Авторы: 159 А Б В Г Д Е З И Й К Л М Н О П Р С Т У Ф Х Ц Ч Ш Щ Э Ю Я

Книги:  184 А Б В Г Д Е З И Й К Л М Н О П Р С Т У Ф Х Ц Ч Ш Щ Э Ю Я


Had we acted wisely and expeditiously at the end of the war we might even then have avoided the trouble that

followed. But when Egyptian ministers asked leave to come to London in December, 1918, we answered that

the time was not opportune for these discussions, and when the Nationalist leaders proposed to send a

delegation, we said that no good purpose could be served by their coming to Europe. This heightened the

alarm, and the Nationalists retorted by raising their claims from "complete autonomy" to "complete

independence," and started a violent agitation. The Government retaliated by deporting Zaghlul to Malta,

whereupon the country broke into rebellion. Lord Allenby now came upon the scene, and, while suppressing

the rebellion, released Zaghlul and gave him and his delegation the permission to go to Europe which had

been refused in January. It was now decided to send out the Milner Mission, but there was a further delay of

seven months before it started, and during all that time agitation continued.

When the Mission arrived it quickly discovered that there was no possible "Constitution under the

Protectorate" which would satisfy the Egyptians, and that the sole alternatives were further suppression or the

discovery of some means of settlement which dispensed with the Protectorate. The Mission unanimously

came to the conclusion that though the first was mechanically possible if the cost and discredit were faced, the

second was not only feasible but far preferable, and that the right method was a treaty of Alliance between

Great Britain and Egypt, recognising Egypt as a sovereign State, but affording all necessary guarantees for

imperial interests. Working on those lines the Mission gradually broke down the boycott proclaimed against

them, convinced the Egyptians of their goodwill, induced all parties of Egyptian Nationalists to come to

London, and there negotiated the basis of the Treaty which was described in the Report. The main points were

that there must be a British force in the country−−not an army of occupation, but a force to guard Imperial

communications−−that there must be British liaison officers for law and order and finance, that the control of

foreign policy must remain in the hands of Great Britain, and that the Soudan settlement of 1898 must remain

untouched, but that with these exceptions the Government of Egypt should be in fact what it had always been

in theory: a Government of Egyptians by Egyptians.

Had the Government accepted this in December, 1920 (instead of in March, 1922), and instructed Lord Milner

to go forward and draft a treaty on this basis, it is extremely probable that a settlement would have been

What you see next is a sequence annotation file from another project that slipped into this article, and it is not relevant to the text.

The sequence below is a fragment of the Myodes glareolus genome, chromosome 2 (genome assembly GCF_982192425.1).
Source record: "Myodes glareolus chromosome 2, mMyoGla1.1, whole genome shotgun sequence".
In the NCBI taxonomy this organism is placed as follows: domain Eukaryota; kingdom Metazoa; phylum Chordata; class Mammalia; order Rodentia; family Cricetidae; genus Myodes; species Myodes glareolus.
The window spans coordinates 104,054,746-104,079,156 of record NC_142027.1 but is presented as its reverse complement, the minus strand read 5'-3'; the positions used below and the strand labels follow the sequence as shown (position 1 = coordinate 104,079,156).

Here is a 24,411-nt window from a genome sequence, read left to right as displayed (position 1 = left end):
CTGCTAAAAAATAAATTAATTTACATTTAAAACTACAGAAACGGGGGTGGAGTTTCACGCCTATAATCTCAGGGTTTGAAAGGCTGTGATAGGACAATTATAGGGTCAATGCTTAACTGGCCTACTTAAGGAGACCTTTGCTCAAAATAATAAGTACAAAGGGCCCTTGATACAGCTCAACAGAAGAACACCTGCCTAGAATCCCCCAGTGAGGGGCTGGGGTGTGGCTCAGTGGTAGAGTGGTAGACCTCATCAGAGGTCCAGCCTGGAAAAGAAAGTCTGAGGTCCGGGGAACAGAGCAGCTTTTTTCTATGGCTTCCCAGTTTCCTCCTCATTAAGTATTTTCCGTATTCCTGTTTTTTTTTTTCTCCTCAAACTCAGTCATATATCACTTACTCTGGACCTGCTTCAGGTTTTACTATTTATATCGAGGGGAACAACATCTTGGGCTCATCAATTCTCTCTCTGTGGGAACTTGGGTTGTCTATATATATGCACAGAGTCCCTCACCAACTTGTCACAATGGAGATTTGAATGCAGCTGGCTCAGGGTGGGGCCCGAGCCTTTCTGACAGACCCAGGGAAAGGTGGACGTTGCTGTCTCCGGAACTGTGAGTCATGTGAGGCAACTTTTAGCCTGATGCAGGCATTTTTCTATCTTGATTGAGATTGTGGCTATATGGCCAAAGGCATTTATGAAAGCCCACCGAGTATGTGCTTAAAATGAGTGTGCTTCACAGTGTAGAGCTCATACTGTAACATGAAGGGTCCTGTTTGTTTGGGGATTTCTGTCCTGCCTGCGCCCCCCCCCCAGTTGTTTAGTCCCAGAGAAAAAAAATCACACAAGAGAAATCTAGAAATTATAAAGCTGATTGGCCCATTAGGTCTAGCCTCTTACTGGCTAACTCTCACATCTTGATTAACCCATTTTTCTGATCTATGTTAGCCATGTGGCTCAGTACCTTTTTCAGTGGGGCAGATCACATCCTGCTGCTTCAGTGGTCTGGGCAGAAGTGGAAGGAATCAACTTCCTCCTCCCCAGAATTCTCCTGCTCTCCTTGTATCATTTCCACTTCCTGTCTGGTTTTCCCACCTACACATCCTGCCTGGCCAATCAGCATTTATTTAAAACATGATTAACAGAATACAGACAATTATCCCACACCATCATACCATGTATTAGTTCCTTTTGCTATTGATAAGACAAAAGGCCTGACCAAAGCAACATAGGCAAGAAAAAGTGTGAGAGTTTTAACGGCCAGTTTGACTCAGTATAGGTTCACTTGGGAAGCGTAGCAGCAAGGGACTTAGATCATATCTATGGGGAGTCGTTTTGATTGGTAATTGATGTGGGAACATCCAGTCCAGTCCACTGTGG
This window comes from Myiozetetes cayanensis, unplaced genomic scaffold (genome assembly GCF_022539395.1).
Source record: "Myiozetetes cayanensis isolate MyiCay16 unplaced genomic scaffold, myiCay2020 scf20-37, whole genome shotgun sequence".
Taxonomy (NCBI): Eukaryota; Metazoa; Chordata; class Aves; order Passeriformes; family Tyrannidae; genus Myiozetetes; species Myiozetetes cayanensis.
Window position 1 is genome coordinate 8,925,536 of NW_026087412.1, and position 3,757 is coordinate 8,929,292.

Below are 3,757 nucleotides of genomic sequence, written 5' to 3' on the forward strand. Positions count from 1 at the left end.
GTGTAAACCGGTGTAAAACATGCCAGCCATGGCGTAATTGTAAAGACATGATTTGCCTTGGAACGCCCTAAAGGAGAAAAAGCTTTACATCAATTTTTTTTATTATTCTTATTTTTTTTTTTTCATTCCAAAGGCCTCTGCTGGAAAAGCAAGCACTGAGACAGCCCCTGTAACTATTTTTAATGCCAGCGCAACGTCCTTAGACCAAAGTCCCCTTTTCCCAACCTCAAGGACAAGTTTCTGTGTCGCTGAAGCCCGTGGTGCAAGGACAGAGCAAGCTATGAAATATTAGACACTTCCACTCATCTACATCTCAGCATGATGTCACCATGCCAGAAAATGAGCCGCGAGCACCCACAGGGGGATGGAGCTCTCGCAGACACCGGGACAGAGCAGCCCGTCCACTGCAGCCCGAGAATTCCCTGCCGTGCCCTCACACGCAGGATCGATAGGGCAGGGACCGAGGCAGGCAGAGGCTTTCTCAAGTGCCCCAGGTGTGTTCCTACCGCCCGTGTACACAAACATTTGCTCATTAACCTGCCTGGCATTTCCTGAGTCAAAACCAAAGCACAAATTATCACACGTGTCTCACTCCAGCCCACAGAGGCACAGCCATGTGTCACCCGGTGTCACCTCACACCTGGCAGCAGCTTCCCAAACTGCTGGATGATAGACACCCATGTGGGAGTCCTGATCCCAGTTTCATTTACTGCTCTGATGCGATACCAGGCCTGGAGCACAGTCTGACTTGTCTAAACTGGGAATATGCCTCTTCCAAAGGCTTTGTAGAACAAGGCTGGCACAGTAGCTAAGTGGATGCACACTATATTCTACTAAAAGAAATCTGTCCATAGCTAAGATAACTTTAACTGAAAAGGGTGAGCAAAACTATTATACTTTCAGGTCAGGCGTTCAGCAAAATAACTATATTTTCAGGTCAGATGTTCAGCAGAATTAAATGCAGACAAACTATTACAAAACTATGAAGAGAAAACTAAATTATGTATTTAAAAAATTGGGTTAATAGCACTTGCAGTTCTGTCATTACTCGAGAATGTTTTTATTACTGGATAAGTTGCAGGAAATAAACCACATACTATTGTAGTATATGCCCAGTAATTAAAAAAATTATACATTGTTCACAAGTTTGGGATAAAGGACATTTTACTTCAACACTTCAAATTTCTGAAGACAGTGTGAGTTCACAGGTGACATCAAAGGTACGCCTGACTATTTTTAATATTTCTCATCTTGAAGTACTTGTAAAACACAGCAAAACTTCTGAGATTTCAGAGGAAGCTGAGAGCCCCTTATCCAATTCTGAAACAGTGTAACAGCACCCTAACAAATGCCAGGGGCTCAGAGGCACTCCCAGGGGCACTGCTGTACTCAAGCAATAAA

reached in a few weeks; but Ministers, unhappily, were unable to make up their minds, and there was a further

delay of three months before the Egyptian Prime Minister, Adli Pasha, was invited to negotiate with the

Foreign Office. By this time the Nationalist parties which the Mission had succeeded in uniting on a common

platform had fallen apart, and the extremists once more started a violent agitation and upbraided the

moderates for tamely waiting on the British Government, which had evidently meant to deceive them. The

situation had, therefore, changed again for the worse when Adli came to London in April, 1921, and it was

made worse still by what followed. The negotiations dragged over six months, and finally broke down for

reasons that have never been explained, but the probability is that Egypt had now got entangled in Coalition

domestic politics, and that the "Die−Hards" claimed to have their way in Egypt in return for their consent to

the Irish settlement. The door was now banged in the face of all schools of Egyptian Nationalists, and Lord

Allenby was instructed to send to the Sultan the unhappy letter in which Egypt was peremptorily reminded

that she was a "part of the communications of the British Empire," and many other things said which were

specially calculated to wound Egyptian susceptibilities.

The Egyptian Prime Minister resigned, and for the next five months Lord Allenby endeavoured to govern the

country by martial law without an Egyptian Ministry. Then he came to London with the unanimous support of

British officials in Egypt to tell the Government that the situation was impossible and a settlement imperative.

The Government gave way and British policy was again reversed, but three opportunities had now been

thrown away, and at the fourth time of asking the difficulties were greatly increased. The Nationalists were

now divided and the Moderates in danger of being violently attacked if they accepted a moderate solution. It

was found necessary to deport Zaghlul Pasha and to put several of his chief adherents on trial. Suspicions had

been aroused by the delays and vacillations of the British Government. A settlement by treaty was now

impossible, and Lord Allenby had to give unconditionally the recognition of sovereignty which the Mission intended to be part of the treaty, putting the Egyptians under an honourable pledge to respect British rights

and interests. In the circumstances there was nothing else to do, but it is greatly to be desired that when the

constitution has been completed and the new Assembly convened, an effort should be made to revert to the

method of the treaty which particularly suited the Egyptian character and would be regarded as a binding

obligation by Egyptians.